Sir David King says green technology deserves as much attention as being given to details of negotiations for Paris
Sir David King, former chief scientific adviser to the UK government and now the special representative for climate change, said: “Technology is moving ahead very rapidly. I think we need to focus not only on the details of the negotiations, but also on what the technological revolution is going to bring to us.”
He cited as an example new biofuels technology that can turn agricultural waste into ethanol, and uses the methane produced as a byproduct to power the factory in which it is created. If this were “translated” to be used widely in China, for instance, the potential would be “massive … enormous”, he said.
As the world’s governments gear up for the Paris talks, Sir David said the UK was “leading the world” in climate diplomacy, forming close associations with other governments and among officials as a key focus of the Foreign Office’s efforts. He said the foreign secretary had “protected” the budget for this diplomatic push against swingeing cuts that have affected other parts of the department.
At Paris, governments are hoping to forge a new global agreement on the climate that would set national targets for curbs on greenhouse gas emissions after 2020, when current targets run out. Governments are scheduled to produce their targets this month, with Switzerland last week becoming the first nation to submit its proposals to the UN.
The European Union, China and the US have also publicly set out proposals, though these have yet to be formally codified into the UN process. The EU has pledged to cut emissions by 40% relative to 1990 levels by 2030, while China’s emissions will peak by 2030 and the US will cut greenhouse gases by 25% to 28% by 2025.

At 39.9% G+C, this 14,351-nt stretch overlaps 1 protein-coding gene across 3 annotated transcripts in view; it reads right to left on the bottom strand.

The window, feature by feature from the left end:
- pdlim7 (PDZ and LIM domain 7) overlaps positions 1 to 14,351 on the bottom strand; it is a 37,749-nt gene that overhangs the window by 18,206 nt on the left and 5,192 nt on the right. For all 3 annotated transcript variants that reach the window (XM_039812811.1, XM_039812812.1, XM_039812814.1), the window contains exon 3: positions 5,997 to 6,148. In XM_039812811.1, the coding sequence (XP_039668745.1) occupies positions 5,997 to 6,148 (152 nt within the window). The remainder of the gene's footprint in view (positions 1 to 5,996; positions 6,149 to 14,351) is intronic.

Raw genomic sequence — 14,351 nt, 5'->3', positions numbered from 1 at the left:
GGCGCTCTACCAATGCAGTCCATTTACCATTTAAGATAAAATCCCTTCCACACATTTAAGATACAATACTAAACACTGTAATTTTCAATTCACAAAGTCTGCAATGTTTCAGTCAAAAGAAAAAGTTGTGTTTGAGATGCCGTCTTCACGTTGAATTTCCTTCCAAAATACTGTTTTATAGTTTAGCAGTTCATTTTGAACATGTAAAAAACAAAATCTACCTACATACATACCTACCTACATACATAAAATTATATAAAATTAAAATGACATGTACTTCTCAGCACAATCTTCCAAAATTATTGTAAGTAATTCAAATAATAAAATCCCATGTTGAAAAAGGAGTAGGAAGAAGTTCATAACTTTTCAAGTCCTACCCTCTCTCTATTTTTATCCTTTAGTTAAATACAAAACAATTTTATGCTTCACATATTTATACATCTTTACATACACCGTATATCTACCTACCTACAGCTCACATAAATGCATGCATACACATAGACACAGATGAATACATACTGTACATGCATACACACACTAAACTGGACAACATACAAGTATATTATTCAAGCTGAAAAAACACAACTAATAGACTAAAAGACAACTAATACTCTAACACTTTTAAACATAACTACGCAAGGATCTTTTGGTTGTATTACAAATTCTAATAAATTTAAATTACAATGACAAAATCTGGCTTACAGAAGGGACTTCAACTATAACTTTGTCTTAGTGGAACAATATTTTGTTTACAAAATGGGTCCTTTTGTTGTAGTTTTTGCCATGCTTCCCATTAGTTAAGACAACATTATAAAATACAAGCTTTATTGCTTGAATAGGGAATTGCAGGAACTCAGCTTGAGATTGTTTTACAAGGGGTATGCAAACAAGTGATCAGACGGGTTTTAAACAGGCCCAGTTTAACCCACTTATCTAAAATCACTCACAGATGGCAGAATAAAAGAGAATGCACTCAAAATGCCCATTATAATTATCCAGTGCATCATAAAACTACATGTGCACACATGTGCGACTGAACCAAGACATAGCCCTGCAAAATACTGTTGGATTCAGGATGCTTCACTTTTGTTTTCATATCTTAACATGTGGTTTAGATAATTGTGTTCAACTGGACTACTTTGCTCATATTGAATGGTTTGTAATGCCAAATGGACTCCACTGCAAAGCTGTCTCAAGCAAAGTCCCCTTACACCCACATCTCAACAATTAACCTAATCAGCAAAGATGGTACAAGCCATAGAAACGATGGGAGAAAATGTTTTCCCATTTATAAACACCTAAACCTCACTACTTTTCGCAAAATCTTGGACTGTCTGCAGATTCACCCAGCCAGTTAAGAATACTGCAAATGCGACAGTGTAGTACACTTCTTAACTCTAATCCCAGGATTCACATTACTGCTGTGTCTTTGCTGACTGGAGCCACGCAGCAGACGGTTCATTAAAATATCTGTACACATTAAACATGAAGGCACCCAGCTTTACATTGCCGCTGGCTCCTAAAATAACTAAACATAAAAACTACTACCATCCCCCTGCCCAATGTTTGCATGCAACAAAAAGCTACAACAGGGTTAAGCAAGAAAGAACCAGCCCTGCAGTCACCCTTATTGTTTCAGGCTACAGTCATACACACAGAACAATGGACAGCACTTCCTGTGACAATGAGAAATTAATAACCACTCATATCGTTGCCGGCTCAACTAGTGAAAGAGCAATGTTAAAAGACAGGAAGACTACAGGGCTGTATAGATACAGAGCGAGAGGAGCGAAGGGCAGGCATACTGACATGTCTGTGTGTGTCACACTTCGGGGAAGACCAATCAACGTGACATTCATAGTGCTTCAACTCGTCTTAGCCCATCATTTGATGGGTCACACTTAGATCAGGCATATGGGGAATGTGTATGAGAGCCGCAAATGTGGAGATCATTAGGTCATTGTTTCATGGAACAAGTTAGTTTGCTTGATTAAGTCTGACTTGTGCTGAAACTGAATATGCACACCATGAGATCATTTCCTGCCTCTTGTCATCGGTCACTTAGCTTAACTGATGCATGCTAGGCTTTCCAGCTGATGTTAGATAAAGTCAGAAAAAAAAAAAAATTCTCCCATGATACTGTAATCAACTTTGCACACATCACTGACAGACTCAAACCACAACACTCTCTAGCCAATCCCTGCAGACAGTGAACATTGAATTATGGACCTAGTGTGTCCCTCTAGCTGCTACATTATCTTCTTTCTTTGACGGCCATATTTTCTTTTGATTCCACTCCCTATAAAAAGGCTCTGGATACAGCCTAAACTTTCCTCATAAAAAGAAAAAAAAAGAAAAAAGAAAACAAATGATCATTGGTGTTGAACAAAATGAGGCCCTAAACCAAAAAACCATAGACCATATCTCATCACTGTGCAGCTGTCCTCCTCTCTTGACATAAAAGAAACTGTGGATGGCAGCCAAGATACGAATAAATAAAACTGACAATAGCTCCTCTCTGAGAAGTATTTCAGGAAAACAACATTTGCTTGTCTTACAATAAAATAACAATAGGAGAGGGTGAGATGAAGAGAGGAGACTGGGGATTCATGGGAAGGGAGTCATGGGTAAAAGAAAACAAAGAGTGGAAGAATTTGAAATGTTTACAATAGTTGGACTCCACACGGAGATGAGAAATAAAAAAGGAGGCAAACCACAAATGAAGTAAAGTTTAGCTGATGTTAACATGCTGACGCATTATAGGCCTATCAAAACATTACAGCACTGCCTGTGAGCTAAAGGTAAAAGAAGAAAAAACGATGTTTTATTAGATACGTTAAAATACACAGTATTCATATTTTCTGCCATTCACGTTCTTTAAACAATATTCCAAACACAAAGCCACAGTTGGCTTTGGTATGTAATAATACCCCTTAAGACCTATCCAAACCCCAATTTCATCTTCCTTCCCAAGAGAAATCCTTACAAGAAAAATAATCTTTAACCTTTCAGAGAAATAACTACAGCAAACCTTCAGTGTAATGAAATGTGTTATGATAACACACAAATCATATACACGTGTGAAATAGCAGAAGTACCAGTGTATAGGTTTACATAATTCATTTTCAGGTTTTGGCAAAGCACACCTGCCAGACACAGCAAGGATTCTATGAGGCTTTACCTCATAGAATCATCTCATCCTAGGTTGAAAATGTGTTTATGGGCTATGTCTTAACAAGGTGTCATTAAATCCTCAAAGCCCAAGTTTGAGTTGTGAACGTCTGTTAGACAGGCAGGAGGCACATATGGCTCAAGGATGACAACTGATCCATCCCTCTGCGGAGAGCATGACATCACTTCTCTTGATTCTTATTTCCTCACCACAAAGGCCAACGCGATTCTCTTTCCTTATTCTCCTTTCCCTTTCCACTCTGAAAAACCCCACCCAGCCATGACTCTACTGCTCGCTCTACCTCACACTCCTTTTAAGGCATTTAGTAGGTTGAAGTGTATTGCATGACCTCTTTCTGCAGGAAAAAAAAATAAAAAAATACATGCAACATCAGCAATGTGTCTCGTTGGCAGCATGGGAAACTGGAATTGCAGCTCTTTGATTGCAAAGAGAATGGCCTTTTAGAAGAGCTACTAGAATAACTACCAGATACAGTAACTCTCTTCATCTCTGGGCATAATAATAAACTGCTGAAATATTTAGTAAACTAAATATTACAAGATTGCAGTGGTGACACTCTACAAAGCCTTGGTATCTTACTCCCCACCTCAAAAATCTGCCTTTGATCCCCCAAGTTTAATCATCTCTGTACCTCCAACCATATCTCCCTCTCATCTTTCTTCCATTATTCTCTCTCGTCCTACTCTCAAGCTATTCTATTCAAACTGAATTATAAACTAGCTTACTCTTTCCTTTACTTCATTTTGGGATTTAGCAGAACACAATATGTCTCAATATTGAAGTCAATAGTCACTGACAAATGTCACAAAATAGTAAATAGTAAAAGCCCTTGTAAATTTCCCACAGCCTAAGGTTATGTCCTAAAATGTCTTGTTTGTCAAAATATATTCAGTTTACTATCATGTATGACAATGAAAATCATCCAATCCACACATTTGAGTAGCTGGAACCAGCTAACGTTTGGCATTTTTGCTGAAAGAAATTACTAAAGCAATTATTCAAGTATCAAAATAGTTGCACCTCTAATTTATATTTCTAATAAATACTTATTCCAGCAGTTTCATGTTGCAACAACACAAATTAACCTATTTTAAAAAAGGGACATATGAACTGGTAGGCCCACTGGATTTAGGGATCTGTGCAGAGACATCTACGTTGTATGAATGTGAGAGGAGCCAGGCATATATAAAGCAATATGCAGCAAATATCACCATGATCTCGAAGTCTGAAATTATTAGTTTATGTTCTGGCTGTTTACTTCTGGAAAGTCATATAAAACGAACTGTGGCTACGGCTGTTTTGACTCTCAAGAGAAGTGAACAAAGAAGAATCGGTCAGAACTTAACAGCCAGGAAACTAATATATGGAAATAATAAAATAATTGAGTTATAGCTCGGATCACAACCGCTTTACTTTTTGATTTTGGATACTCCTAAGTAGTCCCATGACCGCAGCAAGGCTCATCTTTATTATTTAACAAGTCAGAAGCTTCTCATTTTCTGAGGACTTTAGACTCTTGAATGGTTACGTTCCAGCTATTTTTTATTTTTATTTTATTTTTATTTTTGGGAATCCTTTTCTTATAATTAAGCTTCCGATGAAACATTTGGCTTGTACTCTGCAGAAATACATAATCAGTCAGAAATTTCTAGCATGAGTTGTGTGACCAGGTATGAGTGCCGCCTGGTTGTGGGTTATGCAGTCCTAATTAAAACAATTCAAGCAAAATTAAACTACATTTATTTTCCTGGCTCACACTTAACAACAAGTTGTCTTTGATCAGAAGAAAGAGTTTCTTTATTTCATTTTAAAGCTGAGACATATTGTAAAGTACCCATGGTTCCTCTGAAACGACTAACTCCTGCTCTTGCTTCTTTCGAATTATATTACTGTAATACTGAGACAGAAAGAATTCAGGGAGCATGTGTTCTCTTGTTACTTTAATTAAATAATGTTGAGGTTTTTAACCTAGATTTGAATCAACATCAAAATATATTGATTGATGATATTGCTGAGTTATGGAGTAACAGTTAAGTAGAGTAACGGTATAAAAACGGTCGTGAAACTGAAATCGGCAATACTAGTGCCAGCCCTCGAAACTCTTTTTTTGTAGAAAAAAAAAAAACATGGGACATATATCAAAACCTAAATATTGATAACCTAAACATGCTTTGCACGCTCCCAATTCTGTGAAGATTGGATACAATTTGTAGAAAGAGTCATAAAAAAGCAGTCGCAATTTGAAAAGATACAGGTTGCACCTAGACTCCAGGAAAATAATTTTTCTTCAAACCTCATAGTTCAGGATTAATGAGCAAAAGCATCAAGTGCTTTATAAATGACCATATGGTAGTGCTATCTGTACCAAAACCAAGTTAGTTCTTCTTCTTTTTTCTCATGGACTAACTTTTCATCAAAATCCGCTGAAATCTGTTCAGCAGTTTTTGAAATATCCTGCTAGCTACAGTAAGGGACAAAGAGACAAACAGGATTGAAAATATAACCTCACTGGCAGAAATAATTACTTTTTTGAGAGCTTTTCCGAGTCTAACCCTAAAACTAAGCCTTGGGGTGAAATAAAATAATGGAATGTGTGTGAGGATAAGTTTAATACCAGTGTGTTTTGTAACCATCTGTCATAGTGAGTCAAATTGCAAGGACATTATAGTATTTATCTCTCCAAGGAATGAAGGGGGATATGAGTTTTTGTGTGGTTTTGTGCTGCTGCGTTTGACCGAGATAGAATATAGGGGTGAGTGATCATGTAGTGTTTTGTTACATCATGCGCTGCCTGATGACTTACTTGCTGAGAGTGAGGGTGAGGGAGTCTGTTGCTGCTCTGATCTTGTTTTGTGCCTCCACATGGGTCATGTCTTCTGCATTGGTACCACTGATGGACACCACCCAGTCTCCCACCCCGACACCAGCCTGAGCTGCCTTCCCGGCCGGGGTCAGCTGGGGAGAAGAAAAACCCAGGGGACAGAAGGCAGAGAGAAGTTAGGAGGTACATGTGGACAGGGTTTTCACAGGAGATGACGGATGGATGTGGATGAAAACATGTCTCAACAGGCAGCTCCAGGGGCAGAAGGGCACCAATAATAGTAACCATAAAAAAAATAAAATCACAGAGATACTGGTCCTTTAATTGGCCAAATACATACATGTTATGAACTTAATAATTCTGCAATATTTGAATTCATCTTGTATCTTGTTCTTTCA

Professor Qi Ye, a leading Chinese adviser on energy policy, added that China’s emissions might peak sooner as the hope was for a peak year “around 2030”, and that the country was moving ahead rapidly on renewable energy, energy efficiency, nuclear power and reducing coal consumption, which fell by 3% last year partly because of slowing economic growth but also from the effects of policy.
He pointed to recent adverse publicity on air pollution, which is a major problem in Chinese cities and was recently highlighted by Chai Jing in a much-seen internet video, and that this would also provide a strong spur to cleaning up greenhouse gas emissions. This approach, of emphasising the “co-benefits” to health from dealing with climate change as well as air and water pollution, was gaining ground, he said.
Diplomacy is stepping up in the lead-up to the crunch talks later this year. Todd Stern, the US envoy for climate change, told journalists last week it was important not to make snap judgements on the outcome of the Paris talks, the effects of which he said would take several years to be felt. He warned that Paris was a crucial stage for global negotiations on a new climate agreement: “With as much teed up as is teed up now, if the thing really were to not get over the finish line, I think that would be a consequential thing for the UN. But I don’t think that’s going to happen.”
Prof Qi and Sir David were speaking at an IPPR event in central London on Tuesday.
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